Overview of Indiana Taxes
Indiana has a flat tax rate, meaning you’re taxed at the same 3.23% rate regardless of your income level or filing status. All 92 counties in the Hoosier State also charge local taxes. These local taxes could bring your total Indiana income tax rate to over 6.00%, depending on where you live.
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Indiana Paycheck Calculator
Indiana Paycheck Quick Facts
- Indiana income tax rate: 3.23%
- Median household income: $70,190 (U.S. Census Bureau)
- Number of counties that have local income taxes: 92
How Your Indiana Paycheck Works
Employers will withhold federal and FICA taxes from your paycheck. Medicare and Social Security taxes together make up FICA taxes. Employers withhold 1.45% in Medicare taxes and 6.2% in Social Security taxes per paycheck. Employers also match this amount for a total FICA contribution of 2.9% for Medicare and 12.4% for Social Security. Note that if you are self-employed, you need to pay that total yourself. However, there are some deductions to help self-employed workers recoup some of those taxes. Additionally, wages that exceed $200,000 are subject to a 0.9% Medicare surtax.
The IRS receives the federal income taxes withheld from your wages and puts them toward your annual income taxes. The amount of federal taxes taken out depends on the information you provided on your W-4 form. Remember that whenever you start a new job or want to make changes, you’ll need to fill out a new W-4. Withholding affects how much you will pay in taxes each pay period.
In recent years, the IRS has made multiple changes to the W-4. The updated form doesn’t let you to list total allowances anymore. Instead, it requires you to enter annual dollar amounts for things like non-wage income, income tax credits, total annual taxable wages and itemized and other deductions. The form also includes a five-step process that asks filers to enter personal information, claim dependents and indicate any additional income or jobs.
Your marital status and number of dependents are both factors that affect your withholding. Just be very careful about underpaying your taxes for the year. If you do this, you will be hit with a big bill come April. You could even face penalties if you underpay your taxes by $1,000 or more.
A financial advisor can help you understand how taxes fit into your overall financial goals. SmartAsset’s free tool matches you with up to three vetted financial advisors who serve your area, and you can interview your advisor matches at no cost to decide which one is right for you. If you’re ready to find an advisor who can help you achieve your financial goals, get started now.
Indiana Median Household Income
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Residents of Indiana are taxed at a flat state income rate of 3.23%. That means no matter how much you make, you’re taxed at the same rate.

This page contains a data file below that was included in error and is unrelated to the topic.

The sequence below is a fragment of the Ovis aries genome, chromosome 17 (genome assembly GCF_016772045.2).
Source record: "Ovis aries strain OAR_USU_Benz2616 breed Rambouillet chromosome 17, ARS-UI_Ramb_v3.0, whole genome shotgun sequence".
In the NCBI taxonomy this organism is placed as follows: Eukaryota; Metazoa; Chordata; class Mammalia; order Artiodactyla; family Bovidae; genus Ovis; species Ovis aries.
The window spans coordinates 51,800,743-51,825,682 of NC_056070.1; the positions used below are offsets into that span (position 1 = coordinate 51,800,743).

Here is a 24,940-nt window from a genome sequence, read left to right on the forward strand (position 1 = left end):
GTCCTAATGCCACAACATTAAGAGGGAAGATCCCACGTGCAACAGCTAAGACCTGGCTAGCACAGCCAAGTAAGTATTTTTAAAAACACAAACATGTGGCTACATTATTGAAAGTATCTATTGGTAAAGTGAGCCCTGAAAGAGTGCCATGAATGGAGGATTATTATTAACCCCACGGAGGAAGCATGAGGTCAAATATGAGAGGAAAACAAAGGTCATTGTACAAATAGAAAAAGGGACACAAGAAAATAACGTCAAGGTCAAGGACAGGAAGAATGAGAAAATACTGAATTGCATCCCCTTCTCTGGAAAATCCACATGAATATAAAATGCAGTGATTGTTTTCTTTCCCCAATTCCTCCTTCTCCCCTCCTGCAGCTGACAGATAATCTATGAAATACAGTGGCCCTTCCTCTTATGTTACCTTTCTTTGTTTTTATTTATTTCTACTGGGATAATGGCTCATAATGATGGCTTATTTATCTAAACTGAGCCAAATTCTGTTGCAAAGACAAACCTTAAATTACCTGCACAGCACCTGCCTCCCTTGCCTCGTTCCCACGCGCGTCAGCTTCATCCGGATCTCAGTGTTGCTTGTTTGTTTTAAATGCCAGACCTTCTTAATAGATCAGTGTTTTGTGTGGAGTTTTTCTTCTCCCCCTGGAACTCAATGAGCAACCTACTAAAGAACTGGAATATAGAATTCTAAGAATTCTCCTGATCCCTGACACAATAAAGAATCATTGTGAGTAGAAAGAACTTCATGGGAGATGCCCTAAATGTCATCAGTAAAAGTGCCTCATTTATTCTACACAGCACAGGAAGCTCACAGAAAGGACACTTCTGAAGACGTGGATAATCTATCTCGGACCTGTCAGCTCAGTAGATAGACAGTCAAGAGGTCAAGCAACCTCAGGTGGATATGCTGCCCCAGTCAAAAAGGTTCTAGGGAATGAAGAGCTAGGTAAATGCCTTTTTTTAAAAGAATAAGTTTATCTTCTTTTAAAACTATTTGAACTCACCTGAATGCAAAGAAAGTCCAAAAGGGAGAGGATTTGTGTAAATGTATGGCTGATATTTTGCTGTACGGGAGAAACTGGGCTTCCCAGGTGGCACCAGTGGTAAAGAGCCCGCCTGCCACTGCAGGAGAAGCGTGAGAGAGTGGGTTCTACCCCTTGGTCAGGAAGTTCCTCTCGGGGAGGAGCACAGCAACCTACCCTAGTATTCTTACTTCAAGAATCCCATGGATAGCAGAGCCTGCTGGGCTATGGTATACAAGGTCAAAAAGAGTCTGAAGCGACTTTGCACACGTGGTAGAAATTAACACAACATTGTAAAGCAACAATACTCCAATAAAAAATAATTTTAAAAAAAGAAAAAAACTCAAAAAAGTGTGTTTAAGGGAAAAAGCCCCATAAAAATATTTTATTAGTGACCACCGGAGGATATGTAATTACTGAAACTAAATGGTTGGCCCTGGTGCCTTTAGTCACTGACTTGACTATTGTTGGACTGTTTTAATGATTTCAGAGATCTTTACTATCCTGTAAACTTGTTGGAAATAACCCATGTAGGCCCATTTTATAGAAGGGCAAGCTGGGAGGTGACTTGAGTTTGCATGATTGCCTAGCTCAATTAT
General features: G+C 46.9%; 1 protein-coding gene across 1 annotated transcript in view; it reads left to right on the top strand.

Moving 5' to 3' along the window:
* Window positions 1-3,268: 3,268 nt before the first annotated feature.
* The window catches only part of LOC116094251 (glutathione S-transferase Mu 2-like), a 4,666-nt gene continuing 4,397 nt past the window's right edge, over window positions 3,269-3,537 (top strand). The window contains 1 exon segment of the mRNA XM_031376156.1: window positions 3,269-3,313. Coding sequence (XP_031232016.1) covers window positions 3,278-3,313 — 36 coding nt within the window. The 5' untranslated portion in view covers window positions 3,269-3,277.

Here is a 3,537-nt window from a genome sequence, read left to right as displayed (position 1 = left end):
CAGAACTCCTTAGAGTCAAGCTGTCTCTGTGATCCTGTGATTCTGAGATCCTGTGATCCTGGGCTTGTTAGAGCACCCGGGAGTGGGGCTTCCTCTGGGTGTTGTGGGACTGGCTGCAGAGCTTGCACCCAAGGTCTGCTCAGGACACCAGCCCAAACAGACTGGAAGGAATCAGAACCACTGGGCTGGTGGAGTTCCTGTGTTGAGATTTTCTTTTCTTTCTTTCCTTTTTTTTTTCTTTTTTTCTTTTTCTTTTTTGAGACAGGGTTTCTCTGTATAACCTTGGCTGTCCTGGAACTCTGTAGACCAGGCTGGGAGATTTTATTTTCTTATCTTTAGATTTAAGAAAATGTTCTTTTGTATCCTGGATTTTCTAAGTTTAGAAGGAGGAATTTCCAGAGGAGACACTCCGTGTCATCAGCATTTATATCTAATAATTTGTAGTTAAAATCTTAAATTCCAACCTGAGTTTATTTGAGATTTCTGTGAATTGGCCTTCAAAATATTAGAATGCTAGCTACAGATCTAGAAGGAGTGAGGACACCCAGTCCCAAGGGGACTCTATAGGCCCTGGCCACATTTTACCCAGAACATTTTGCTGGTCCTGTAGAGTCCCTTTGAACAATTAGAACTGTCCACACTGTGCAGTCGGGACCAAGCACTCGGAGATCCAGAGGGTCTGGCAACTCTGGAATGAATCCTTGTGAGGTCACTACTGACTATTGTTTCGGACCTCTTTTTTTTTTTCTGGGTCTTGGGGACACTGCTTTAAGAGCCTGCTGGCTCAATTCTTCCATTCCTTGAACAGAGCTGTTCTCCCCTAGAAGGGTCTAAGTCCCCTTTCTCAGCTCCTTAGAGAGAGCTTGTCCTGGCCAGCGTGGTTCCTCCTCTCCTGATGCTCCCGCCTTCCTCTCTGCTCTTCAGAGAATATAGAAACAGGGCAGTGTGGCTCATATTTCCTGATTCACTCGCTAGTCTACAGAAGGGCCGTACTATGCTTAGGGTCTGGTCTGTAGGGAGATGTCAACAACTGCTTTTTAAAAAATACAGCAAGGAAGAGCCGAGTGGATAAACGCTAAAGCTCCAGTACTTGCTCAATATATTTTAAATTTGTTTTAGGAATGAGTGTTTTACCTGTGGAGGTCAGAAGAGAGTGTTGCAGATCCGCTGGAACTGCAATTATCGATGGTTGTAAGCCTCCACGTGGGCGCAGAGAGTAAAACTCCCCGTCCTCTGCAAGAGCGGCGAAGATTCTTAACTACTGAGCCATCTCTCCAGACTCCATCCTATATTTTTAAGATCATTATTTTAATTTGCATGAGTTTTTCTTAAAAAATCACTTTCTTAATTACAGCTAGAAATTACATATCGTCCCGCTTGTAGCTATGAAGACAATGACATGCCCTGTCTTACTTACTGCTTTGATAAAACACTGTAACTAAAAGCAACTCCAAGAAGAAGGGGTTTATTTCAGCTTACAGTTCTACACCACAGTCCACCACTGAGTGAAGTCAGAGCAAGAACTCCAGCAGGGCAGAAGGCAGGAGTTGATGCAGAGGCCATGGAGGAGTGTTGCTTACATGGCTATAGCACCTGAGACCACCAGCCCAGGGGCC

All counties in Indiana impose their own local income tax rates in addition to the state rate that everyone must pay. Indiana counties’ local tax rates range from 0.50% to 2.90%. Check out the table below for Indiana county tax rates. The same rates apply to residents and nonresidents.
Indiana Local Tax Rates
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If you are thinking about becoming a resident of the Hoosier State, our Indiana mortgage guide can help answer a lot of the questions you may have about getting a mortgage in Indiana, with information about rates and details specific to each county.
How You Can Affect Your Indiana Paycheck
If you received a large tax refund or were hit with a massive tax bill when you last filed your income taxes, consider changing your withholdings on your W-4. You can fill out a new W-4 , or you can have a dollar amount withheld from every paycheck by entering that amount on the correct line on your W-4. This allows you to get closer to what you need to pay on your income taxes. (Not sure exactly how much you need to pay? Use this paycheck calculator to find out.)
While there is nothing wrong with getting a big refund, it’s nice to have access to that money throughout the year. That way you have the choice to invest that money or at least earn interest from a high-interest savings account. Consistently over-paying your taxes is like giving Uncle Sam a tax-free loan each year.
Pre-tax contributions are another factor that affect your take-home pay. You can actually lower your taxable income by taking advantage of certain benefits that your employer may offer. For example, if you put money into a 401(k) or 403(b) retirement account, or a health savings account or flexible spending account, that money will come out of your paycheck before income and FICA taxes are applied. This lowers how much of your income is actually subject to taxation.
Indiana Top Income Tax Rate
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